‘Awaking Beauty: The Art of Eyvind Earle’ was an exhibition I was lucky enough to visit whilst I was in San Francisco in 2017. The aforementioned exhibition was held at the Diane Disney Miller Exhibition Hall of The Walt Disney Family Museum in the Presidio of San Francisco, part of the Golden Gate National Recreation Area.
Eyvind Earle, Concept painting, c. 1950, Sleeping Beauty (1959)
The original retrospective gloriously showcased the life and work of Eyvind Earle. Earle is best known as the lead stylist for Walt Disney’s classic feature Sleeping Beauty (1959) and for concept art that shaped such beloved animated film favourites as Lady and the Tramp (1955) and Peter Pan (1953).
Concept painting, c. 1959 Sleeping Beauty (1959)
“I consider my six or seven years at Disney the greatest art school in the whole world, because I worked hard and fast with the very, very best men in the industry.” – Eyvind Earle
Layout artist McLaren Stewart, Walt Disney, and Eyvind Earle at The Walt Disney Studios during production for Sleeping Beauty, c. 1959 photo: Courtesy of Eyvind Earle Publishing, LLC
The museum retrospective features more than 250 works, including intricate thumbnail concept paintings for Lady and the Tramp and evocative large-scale concept artworks for Sleeping Beauty. Alongside Earle’s work for The Walt Disney Studios is an extensive showcase of his fine art, including elaborate and lush landscapes, unique scratchboards, rare examples of sculpture, companion poetry, and commercial illustrations.
Concept paintings, c. 1959 Sleeping Beauty (1959)
Earle’s non-Disney related work took me by surprise. Graphic but mystical, vibrant yet enigmatic, Earle’s truly unique & visually arresting work is a treasure trove of subtle and shimmering contradictions. Earle’s oeuvre never fails to please the eye and engage the imagination.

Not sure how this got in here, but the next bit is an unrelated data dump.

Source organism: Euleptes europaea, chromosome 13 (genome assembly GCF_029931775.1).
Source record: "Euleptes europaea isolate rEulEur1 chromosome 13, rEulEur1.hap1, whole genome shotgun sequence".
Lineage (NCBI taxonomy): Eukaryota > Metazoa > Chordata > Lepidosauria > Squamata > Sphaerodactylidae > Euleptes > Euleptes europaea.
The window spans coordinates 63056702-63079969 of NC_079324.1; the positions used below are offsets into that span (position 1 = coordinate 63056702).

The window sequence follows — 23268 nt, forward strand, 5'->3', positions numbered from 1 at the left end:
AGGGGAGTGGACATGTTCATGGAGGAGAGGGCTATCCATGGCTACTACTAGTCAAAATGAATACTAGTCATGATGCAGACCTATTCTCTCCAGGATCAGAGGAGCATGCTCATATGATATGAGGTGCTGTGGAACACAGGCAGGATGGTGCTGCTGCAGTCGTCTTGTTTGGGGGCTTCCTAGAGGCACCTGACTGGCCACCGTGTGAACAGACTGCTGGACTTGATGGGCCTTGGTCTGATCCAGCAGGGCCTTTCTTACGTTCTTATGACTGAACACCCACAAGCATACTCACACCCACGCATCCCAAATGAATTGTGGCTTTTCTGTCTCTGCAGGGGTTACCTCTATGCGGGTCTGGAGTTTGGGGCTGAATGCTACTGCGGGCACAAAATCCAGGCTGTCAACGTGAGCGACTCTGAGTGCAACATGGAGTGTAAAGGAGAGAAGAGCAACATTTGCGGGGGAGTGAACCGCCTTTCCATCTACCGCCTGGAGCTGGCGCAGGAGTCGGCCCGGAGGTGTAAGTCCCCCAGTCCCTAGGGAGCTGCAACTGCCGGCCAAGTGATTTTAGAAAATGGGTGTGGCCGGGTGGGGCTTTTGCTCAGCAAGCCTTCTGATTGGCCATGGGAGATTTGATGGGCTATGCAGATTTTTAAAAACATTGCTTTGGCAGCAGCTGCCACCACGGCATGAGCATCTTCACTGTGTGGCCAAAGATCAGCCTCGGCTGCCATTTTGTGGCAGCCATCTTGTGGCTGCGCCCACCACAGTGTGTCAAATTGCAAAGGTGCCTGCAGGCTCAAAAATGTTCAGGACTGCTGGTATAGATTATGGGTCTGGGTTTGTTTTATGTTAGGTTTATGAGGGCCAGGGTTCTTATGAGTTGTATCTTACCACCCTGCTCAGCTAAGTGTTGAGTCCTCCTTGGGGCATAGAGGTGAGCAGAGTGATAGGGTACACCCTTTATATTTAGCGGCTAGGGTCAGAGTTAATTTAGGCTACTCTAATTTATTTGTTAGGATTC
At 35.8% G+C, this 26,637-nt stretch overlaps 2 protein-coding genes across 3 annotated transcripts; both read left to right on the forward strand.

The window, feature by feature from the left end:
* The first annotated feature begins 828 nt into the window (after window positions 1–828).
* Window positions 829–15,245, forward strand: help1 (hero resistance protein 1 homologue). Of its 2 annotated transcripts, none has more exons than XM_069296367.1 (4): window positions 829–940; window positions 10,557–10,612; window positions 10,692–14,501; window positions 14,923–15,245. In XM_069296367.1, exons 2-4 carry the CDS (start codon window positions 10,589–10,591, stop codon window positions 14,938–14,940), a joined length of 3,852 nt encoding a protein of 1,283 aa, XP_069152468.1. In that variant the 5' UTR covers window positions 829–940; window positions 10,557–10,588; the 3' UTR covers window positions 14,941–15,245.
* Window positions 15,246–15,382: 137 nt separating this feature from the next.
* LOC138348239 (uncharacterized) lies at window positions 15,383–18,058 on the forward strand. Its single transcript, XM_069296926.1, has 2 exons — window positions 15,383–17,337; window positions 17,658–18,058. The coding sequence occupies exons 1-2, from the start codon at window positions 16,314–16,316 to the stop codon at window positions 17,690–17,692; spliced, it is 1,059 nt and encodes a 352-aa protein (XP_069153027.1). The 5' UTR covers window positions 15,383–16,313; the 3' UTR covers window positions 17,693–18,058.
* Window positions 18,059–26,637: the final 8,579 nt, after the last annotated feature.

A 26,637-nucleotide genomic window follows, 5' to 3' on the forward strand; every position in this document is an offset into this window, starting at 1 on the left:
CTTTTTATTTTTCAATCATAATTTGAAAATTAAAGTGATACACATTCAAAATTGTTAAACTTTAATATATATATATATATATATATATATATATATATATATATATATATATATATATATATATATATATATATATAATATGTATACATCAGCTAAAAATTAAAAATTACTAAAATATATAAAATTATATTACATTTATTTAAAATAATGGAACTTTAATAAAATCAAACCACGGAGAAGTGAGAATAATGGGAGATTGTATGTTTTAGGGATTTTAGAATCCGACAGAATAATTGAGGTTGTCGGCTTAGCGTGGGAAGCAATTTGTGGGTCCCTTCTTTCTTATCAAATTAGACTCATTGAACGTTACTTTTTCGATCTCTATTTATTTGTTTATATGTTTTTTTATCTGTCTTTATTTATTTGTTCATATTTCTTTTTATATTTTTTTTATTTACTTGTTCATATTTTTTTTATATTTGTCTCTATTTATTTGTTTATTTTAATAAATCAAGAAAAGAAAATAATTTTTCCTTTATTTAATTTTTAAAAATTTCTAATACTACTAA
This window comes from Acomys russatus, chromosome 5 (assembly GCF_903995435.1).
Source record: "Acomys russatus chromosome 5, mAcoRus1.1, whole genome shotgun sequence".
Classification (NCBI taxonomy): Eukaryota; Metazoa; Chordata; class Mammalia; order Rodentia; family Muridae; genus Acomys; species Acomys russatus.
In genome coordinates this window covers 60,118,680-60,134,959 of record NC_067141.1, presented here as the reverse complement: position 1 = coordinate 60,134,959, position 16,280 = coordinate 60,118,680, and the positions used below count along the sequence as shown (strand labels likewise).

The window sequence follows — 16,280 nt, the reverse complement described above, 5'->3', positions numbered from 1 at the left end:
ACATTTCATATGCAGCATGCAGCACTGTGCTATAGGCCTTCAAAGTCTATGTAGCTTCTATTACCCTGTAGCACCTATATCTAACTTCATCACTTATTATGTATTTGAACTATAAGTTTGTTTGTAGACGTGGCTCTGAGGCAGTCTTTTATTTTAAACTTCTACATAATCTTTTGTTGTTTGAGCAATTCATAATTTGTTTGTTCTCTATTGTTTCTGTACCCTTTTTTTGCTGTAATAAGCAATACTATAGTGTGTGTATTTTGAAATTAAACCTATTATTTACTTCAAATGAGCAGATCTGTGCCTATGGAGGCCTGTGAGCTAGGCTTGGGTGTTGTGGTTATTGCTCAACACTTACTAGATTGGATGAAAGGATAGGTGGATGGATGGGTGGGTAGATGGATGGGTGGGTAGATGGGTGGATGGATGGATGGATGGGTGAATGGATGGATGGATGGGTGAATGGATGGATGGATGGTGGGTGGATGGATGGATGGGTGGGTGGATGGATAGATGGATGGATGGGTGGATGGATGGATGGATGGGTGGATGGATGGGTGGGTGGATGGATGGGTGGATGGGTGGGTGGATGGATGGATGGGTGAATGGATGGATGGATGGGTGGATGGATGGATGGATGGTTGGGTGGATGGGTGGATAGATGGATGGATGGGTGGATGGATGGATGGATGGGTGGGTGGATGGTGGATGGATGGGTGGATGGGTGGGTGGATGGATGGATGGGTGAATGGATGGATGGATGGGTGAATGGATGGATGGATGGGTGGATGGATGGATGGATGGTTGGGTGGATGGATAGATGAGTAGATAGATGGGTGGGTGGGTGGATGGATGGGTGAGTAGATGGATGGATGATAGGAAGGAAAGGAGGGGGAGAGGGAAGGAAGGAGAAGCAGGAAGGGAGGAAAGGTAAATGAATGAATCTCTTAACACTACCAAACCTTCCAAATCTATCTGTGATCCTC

Eyvind Earle, A Touch of Magic, serigraph, 22″ x 30″
Eyvind Earle, The Shadows Deepen, Oil on Masonite, 24″ x30″
Eyvind Earle, Ancient Forest, 1989, oil on masonite, 24″ x36″
Earle painted truly dazzling oil works of the natural world, capturing the rolling hills, lacy and voluminous trees, and crashing blue waves of California in a nearly transcendental light. On closer inspection of Earle’s paintings, it is clear his deceptively simplistic use of brushstrokes, dots & lines in combination with a bold usage of black is done so in an incredibly exacting manner.
Eyvind Earle, Alamo Pintado, serigraph, 8″ X 10″
Eyvind Earle, A Sounding of Surf, serigraph, 24″ x 36″
While Earle’s brushstrokes can be seen to share commonalities with the Impressionists use of a brush, Earle’s work does not have the spontanaeity of painters such as Monet & Renoir. Earle’s work is exacting & precise, almost scientific in its implementation & effectiveness. What is most interesting about this museum retrospective is seeing Earle finding his artistic style, & then exploiting it to its full potential.
Concept painting for Lady and The Tramp, 1955, by Eyvind Earle
A moving and lyrical writer, he often accompanied his mesmerizing landscapes with equally meditative and intriguing poems. For those of you who missed seeing the exhibition, I highly recommend the book from this exhibition to lovers of Fine Art, Disney History, and the film Sleeping Beauty.
As I mentioned above, I feel extremely grateful to have seen this exhibition & be exposed to Eyvind Earle’s work. It was a very inspiring day spent at the museum, & looking back at photos of his work immediately stirs those same feelings of inspiration in me as I felt on the day I stood in awe of this mans work.